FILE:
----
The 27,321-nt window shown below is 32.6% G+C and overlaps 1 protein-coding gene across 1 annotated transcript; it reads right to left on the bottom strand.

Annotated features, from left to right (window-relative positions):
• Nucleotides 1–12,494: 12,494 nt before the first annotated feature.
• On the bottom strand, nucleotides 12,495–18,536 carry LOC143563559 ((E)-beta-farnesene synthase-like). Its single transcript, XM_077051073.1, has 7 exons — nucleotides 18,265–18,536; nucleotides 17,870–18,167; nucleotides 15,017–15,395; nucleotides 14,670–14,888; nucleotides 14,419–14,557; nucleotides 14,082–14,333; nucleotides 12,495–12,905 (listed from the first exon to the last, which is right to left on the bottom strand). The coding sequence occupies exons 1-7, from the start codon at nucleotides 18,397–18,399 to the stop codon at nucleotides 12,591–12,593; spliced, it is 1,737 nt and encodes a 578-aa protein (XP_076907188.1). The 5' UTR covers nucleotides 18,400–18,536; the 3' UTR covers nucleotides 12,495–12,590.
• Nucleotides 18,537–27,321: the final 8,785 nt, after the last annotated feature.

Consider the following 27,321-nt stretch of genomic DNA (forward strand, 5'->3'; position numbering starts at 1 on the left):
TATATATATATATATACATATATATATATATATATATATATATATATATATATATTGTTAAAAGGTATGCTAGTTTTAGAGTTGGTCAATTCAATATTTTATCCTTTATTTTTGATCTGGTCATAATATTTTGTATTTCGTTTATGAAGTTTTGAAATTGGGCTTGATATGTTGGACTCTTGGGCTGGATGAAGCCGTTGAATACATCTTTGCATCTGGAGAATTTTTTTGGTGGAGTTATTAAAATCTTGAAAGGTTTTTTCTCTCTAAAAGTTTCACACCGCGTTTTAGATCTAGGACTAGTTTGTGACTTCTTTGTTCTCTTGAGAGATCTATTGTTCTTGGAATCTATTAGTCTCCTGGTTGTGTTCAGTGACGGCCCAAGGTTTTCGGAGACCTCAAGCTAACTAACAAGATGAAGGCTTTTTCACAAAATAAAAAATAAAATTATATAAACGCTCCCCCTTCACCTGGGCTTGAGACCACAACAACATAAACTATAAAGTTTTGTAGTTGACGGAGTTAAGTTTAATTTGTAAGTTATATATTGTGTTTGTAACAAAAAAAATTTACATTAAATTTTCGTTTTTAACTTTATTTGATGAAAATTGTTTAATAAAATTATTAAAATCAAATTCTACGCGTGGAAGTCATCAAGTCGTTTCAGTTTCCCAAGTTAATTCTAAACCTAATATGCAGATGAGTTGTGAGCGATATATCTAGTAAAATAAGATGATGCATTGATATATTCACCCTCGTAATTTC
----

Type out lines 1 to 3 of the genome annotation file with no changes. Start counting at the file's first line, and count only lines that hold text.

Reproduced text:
The 27,321-nt window shown below is 32.6% G+C and overlaps 1 protein-coding gene across 1 annotated transcript; it reads right to left on the bottom strand.

Annotated features, from left to right (window-relative positions):
• Nucleotides 1–12,494: 12,494 nt before the first annotated feature.